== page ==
Monday, August 27, 2012
World - Organ trafficking – business built on grief
According to the WHO, in 2010, 107,000 both legal and illegal transplants of human organs were carried out. Two-thirds of all transplanted organs are kidneys. Experts believe that ten percent of all kidney transplants are illegal. The organization Organ Watch provided a different number – from 15 to 20,000 illegal operations a year.
At least two illegal human organs transplantation surgeries performed in the capital of the Republic of Kosovo trace back to Germany. In 2008, according to the newspaper Spiegel, in the clinic of Pristina 74-year-old German businessman named Walter (last name is not mentioned for obvious reasons) of the State of North Rhine-Westphalia has been illegally transplanted an organ from a 50-year-old Russian woman Vera Schewdko, an immigrant to Israel, who sold her left kidney for 8,100 euros.
When the businessman landed on the hospital bed, the medical verdict was harsh. He had a few months to live, and his family began to seek ways of approaching illegal traffickers in human organs. They saw a television documentary story that condemned the inhumane practice of trafficking human organs. But as Walter’s health deteriorated, his relatives saw saviors in the villains. Since the television show named no names, they asked the author of the story to provide them with contact information. In July of 2008, Walter flew to Istanbul to meet with one of the mediators and then got on a plane to Kosovo.
Vera Schewdko was on the same plane. A few months earlier she emigrated from Moscow to Israel in search of a better life. She worked as a maid at a hotel in the Promised Country, and her salary was desperately small to be able to bring her 10-year-old daughter Nastya into the country. When talking on the phone to her daughter, the child cried all the time and asked her mother to come get her. Vera was divorced, and could not visit home often due to lack of money.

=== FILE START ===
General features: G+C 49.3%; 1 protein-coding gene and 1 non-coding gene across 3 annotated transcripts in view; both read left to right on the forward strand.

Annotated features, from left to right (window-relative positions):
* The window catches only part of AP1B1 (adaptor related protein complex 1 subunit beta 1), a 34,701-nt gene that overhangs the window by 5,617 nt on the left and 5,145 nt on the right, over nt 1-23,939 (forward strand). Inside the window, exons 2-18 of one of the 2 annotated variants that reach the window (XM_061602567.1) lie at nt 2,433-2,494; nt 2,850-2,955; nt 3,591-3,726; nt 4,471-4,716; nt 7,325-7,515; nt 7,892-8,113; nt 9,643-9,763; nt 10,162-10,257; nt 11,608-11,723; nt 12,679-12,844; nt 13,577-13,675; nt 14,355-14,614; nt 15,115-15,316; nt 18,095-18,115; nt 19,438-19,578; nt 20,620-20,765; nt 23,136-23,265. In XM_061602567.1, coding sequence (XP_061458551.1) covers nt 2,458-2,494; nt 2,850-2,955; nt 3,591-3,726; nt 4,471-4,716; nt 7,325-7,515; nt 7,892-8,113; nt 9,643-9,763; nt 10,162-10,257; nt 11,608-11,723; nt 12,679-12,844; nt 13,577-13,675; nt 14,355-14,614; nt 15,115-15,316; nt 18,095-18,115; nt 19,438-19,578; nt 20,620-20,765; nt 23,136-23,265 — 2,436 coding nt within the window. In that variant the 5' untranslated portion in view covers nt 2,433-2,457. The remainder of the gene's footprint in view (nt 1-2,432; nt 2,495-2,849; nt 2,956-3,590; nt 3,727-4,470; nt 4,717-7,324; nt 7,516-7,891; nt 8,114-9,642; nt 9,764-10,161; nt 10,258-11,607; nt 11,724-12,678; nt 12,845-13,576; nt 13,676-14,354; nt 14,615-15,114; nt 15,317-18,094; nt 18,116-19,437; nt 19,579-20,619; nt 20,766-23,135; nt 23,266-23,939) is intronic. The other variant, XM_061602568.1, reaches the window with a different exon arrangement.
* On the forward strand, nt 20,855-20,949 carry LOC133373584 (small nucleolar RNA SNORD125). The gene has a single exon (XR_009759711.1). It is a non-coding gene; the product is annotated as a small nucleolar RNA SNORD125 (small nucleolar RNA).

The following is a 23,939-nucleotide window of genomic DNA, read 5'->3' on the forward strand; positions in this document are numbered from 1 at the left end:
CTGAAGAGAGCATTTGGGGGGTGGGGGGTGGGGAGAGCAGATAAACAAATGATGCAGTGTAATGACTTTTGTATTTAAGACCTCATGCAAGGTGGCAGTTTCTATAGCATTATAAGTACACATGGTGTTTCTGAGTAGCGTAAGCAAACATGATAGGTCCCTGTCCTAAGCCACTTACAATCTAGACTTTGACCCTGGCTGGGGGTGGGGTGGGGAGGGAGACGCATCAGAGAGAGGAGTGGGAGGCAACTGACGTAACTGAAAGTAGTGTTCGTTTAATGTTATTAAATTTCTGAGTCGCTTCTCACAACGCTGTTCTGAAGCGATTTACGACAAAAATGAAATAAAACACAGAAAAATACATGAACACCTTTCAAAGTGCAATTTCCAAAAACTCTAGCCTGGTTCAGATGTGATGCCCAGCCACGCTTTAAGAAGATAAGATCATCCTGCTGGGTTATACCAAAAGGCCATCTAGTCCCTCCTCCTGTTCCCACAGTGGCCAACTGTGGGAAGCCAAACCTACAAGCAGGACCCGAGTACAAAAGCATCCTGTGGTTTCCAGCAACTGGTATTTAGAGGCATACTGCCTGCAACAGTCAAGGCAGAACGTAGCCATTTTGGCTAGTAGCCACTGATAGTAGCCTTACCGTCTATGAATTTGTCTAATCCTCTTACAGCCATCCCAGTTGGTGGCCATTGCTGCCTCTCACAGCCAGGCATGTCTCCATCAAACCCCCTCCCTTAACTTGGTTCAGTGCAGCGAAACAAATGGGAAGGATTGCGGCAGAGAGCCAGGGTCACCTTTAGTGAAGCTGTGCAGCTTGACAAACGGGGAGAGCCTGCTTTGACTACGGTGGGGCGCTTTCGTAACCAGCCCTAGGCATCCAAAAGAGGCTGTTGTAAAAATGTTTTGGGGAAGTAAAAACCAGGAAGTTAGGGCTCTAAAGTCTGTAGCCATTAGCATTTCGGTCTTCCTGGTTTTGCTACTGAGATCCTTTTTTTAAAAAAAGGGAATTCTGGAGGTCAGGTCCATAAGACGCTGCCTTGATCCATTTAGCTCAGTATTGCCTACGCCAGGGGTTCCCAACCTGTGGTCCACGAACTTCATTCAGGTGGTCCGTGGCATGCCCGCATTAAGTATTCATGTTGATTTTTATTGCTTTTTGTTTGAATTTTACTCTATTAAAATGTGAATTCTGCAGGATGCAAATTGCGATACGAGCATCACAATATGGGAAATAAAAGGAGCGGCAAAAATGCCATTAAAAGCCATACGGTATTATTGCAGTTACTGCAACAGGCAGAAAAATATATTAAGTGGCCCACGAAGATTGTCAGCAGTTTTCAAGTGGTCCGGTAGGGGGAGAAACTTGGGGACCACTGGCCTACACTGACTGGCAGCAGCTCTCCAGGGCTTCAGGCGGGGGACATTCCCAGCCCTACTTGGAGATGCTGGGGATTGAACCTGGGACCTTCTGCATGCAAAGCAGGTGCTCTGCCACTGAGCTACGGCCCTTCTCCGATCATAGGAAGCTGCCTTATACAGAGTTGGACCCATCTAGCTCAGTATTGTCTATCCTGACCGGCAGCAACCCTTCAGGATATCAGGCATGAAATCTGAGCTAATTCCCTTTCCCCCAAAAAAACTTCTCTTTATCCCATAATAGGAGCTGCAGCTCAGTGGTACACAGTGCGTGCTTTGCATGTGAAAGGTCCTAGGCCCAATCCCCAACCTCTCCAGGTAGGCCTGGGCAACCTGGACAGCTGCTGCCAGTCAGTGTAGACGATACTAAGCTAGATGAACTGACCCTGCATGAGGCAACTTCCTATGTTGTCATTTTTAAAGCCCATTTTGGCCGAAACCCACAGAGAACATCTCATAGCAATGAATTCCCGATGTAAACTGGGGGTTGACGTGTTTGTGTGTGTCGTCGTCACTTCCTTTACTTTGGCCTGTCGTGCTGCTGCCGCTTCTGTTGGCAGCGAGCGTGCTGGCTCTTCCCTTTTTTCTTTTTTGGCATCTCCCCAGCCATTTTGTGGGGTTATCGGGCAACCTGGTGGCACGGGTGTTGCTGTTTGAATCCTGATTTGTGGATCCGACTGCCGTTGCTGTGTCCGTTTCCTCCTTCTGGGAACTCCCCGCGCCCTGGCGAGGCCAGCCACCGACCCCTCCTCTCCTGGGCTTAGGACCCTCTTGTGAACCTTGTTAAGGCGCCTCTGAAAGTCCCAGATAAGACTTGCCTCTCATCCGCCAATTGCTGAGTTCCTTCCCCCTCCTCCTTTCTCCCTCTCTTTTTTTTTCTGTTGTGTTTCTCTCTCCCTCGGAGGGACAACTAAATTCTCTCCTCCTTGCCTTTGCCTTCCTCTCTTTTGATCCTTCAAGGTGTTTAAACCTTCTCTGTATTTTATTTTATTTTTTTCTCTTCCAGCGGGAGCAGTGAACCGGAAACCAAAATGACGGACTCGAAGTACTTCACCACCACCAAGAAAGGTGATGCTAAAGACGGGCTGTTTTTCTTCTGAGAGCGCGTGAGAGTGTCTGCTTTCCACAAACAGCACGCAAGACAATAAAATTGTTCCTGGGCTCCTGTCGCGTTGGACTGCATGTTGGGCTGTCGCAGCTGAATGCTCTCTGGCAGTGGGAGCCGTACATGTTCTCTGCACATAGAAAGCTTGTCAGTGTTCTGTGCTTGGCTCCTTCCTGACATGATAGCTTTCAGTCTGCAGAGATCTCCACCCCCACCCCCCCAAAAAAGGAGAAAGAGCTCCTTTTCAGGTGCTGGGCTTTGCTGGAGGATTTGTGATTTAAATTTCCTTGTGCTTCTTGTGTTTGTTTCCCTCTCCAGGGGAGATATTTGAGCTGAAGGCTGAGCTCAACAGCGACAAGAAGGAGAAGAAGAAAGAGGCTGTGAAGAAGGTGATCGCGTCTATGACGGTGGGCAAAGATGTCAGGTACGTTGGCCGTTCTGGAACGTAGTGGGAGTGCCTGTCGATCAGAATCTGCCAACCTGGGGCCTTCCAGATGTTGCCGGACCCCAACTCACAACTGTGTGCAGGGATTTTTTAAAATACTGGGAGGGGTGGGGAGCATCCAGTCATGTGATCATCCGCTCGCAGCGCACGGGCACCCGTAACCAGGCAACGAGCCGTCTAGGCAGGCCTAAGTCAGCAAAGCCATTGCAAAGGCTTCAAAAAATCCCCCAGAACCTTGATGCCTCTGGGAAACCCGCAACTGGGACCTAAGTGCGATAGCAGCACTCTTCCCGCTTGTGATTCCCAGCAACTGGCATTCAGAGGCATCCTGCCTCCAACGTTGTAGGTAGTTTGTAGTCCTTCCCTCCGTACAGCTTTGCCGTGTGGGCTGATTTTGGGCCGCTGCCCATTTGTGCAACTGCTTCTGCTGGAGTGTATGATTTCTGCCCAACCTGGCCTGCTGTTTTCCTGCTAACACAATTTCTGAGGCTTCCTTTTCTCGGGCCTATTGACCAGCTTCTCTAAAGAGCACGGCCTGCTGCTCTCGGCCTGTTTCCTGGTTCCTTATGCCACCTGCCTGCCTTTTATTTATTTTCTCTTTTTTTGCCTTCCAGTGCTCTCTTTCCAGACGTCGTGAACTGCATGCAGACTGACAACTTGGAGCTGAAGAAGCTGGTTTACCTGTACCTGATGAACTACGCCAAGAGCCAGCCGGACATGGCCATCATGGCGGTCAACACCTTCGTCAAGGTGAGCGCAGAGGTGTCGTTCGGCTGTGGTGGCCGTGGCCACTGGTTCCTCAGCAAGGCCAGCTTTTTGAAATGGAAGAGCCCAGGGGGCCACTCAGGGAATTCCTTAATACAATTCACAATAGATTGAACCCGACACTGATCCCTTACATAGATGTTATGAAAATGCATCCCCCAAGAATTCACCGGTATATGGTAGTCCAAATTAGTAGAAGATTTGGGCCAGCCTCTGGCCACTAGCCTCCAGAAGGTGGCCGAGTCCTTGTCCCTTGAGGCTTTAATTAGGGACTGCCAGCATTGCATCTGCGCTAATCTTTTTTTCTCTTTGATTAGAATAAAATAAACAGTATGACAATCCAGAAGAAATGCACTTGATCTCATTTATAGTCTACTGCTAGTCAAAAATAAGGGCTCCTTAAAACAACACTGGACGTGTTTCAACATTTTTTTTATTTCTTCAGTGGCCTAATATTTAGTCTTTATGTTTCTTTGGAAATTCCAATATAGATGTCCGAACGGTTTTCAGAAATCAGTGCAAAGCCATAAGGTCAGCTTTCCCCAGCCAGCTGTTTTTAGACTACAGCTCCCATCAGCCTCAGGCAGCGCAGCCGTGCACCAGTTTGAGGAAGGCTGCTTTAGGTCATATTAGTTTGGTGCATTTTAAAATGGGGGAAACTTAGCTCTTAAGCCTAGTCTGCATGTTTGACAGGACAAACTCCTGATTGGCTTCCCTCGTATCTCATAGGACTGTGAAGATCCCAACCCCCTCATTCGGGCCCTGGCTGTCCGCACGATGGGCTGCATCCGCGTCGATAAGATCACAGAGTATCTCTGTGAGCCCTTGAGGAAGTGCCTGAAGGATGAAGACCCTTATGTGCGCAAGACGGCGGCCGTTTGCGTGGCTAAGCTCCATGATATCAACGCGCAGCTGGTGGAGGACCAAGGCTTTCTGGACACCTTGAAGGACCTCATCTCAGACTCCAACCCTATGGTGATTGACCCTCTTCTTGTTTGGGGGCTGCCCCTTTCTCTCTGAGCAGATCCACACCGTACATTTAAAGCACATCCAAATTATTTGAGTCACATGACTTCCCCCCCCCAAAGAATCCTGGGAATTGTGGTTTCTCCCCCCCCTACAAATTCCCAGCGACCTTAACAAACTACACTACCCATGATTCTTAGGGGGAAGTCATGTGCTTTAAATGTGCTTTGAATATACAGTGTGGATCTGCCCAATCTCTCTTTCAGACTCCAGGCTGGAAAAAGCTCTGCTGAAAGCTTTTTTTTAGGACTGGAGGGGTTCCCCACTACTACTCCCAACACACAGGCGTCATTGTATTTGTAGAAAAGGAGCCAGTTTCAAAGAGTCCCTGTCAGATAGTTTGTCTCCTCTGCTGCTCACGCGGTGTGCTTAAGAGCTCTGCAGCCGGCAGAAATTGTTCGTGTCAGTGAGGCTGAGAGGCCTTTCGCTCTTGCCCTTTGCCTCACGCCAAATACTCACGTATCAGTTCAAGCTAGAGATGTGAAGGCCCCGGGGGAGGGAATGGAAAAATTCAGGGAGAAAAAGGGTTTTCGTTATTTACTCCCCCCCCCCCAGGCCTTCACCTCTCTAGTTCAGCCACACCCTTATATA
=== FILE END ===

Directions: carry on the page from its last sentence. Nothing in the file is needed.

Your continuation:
By chance on a bus station in Tel Aviv she stumbled upon a free Russian-language newspaper with the announcement of the purchase of organs for transplantation. When Vera called the advertiser, the person on the other side of the line promised to pay her 10 thousand dollars in cash, or 8,100 euros. From the airport, they headed to the outskirts of Pristina, where a clinic partially funded by a German doctor was located.
Journalists from Spiegel who unveiled the story correctly pointed out that it did not look like a charity story when one person saves another in a desperate situation, and not just because Vera was paid 8,100 Euros. This situation has exposed the structure of the illegal trade in human organs cashing in on human health and distress with no qualms.
Special investigator, Canadian Jonathan Ratel, argues that in Pristina a network of international human organs dealers along with unscrupulous doctors, starting in 2010, took kidneys from 20 or 30 hospital patients to be used for transplants for paying patients.
According to the site wsws.org (World Socialist Web Site that publishes materials of the International Committee of the Fourth International, IKVI), gangs of traffickers in human organs make millions in profits in this illegal business. According to the unanimous opinion of the majority of reputable media outlets, the cost of any human body organ intended for transplantation is estimated at 200,000 dollars or 160,000 euros on the black market. The dealers shamelessly use the plight of the donors. However, these people are often deceived and paid only part of the agreed amount, and at times they are left with nothing.
Republic of Kosovo is considered the “capital” of the illegal trade in human organs. Initially it was caused by the war launched by the leading powers of Europe and the U.S. that led to the disintegration of Yugoslavia. Organs were removed from the killed or captured Serbs for transplants for wealthy customers. This was the birth of an illegal business – trading in human organs. Until 2008, the surgeries with illegal organ transplants were carried out in Pristina.
Evening newspaper Hamburger Abendblatt wrote that back in 1995 a colleague of the two suspected doctors from Göttingen questioned the legality of a large number of organ transplant surgeries. Now, 23 organ transplant surgeries performed between 2010 and 2011 are under investigation. 45-year-old surgeon Aiman and 60-year-old gastroenterologist Giuliano are being accused of corruption and suspected of murder through negligence.